Welcome to the latest edition of our weekly EuroBiotech Report. We start this week with big news from two rising stars of the British biotech scene. Kymab began the week by revealing a $100 million Series C intended to fund the advance of its antibodies into the clinic. And Bicycle Therapeutics, which is based a short walk from Kymab, wrapped up the week by unveiling a pact with AstraZeneca that could be worth up to $1 billion. In between those events, Heptares Therapeutics, another resident of the United Kingdom’s ‘golden triangle,’ struck a deal to buy fellow European G protein-coupled receptor specialist G7 Therapeutics. FDA found fault with the formatting of Advanced Accelerator Applications’ NDA, resulting in a likely delay to the PDUFA data. And more. Nick Taylor
Kymab has raised $100 million (€94 million) to fund the advance of its lead candidates into the clinic. The Series C round, which attracted new Chinese investors, brings the total raised by the early-stage British antibody specialist up to $220 million.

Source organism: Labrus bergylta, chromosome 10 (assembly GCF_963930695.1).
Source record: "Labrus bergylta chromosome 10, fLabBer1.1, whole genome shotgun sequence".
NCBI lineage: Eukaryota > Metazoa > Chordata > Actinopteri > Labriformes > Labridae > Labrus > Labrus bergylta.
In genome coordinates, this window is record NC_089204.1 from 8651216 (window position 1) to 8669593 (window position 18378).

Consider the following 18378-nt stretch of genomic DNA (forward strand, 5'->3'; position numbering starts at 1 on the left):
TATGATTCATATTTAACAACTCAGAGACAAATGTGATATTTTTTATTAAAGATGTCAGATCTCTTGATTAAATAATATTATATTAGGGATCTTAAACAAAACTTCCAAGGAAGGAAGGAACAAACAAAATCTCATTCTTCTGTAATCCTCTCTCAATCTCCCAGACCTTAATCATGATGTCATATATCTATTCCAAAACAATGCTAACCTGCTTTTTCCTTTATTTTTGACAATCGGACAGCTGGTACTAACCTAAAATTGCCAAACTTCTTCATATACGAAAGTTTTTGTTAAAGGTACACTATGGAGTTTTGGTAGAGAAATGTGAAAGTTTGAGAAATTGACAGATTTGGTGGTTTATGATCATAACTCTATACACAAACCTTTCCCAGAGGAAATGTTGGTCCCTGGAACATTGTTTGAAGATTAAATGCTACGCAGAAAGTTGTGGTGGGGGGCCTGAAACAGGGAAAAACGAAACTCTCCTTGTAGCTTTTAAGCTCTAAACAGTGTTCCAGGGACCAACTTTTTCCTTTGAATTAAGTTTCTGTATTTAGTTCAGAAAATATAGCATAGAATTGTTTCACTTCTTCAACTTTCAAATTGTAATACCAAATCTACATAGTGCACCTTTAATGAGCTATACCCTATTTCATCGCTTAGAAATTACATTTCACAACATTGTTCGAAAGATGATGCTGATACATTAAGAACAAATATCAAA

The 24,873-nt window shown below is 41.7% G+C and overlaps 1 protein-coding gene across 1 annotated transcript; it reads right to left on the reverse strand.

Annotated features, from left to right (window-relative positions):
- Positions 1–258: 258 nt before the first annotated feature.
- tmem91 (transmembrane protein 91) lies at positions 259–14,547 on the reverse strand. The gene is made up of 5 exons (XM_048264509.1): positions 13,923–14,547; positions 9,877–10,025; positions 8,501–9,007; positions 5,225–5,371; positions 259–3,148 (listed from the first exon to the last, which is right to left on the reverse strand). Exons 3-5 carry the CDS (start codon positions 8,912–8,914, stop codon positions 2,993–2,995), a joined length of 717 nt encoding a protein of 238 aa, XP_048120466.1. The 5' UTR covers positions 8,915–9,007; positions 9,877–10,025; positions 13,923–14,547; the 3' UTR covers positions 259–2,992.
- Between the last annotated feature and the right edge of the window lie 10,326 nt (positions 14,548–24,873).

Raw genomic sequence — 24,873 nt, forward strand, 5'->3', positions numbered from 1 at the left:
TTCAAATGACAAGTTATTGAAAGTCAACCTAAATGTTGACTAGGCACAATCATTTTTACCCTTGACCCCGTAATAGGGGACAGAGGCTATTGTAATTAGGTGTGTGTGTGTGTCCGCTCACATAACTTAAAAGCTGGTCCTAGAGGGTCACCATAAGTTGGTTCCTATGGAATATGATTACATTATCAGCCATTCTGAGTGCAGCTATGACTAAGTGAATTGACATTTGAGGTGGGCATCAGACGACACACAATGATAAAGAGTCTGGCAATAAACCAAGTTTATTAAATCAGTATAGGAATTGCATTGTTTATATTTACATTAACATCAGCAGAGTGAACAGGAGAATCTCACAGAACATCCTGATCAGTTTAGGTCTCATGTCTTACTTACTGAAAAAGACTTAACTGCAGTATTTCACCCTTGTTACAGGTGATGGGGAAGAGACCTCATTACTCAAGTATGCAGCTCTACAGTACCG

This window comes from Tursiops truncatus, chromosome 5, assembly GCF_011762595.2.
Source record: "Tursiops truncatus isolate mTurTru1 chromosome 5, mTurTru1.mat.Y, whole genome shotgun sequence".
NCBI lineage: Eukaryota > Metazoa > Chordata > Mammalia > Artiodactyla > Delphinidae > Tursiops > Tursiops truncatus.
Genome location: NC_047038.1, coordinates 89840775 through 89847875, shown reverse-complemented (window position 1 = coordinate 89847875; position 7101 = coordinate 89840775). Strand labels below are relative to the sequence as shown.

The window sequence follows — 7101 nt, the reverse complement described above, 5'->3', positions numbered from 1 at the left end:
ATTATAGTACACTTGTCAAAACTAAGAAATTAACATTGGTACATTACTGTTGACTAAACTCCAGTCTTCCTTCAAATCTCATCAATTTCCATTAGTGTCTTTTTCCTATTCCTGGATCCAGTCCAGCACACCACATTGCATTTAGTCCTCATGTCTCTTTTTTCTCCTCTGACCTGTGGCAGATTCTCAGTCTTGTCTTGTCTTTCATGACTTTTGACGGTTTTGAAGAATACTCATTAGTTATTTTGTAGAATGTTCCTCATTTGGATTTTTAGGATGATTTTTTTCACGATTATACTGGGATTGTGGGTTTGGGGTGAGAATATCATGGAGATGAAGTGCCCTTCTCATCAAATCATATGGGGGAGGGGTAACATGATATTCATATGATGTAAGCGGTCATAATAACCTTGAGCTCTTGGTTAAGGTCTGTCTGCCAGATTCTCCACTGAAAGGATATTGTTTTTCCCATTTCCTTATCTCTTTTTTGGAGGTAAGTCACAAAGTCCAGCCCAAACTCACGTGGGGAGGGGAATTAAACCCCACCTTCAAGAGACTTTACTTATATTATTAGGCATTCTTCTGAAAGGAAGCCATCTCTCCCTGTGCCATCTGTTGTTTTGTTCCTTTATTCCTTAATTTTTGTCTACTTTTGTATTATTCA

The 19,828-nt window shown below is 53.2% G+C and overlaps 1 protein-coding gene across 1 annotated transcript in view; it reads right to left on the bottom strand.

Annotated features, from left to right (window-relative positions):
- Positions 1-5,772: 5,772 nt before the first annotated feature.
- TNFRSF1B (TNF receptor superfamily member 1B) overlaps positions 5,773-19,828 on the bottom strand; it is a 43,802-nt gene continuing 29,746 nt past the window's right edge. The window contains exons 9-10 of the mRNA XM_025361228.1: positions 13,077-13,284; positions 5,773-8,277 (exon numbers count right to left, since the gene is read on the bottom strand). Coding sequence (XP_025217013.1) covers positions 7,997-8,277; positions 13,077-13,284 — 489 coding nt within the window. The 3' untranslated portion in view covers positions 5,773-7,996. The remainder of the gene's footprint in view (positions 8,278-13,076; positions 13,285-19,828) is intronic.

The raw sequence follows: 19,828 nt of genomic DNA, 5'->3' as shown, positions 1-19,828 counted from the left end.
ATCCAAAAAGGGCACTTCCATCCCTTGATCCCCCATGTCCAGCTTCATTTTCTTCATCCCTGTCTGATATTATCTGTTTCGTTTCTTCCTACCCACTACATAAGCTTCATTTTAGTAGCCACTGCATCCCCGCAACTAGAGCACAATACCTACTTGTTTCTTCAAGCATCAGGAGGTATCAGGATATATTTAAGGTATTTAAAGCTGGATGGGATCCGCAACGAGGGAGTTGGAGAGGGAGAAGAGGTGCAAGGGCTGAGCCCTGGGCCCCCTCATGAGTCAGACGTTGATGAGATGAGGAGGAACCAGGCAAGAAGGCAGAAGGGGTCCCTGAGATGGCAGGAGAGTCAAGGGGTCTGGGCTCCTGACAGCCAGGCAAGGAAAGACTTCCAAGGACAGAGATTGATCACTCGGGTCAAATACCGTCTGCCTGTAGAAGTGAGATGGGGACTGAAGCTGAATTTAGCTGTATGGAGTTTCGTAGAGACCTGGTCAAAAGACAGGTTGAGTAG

AstraZeneca has penned a pact to develop bicyclic peptides with Bicycle Therapeutics. The value of the upfront payment, R&D funding and milestones could swell to $1 billion in the unlikely event all programs in the multitarget respiratory, cardiovascular and metabolic disease collaboration come to market.
Heptares Therapeutics is set to buy fellow European G protein-coupled receptor (GPCR) specialist G7 Therapeutics. The takeover will give Heptares access to additional technologies to stabilize GPCRs and a research outpost in Zurich, Switzerland.
The FDA is unlikely to review Advanced Accelerator Applications’ (AAA) gastroenteropancreatic neuroendocrine tumor (GEP-NET) drug Lutathera in time for the Dec. 28 PDUFA date. The anticipated delay stems from faults with the format, traceability, uniformity and completeness of data sets submitted in the NDA.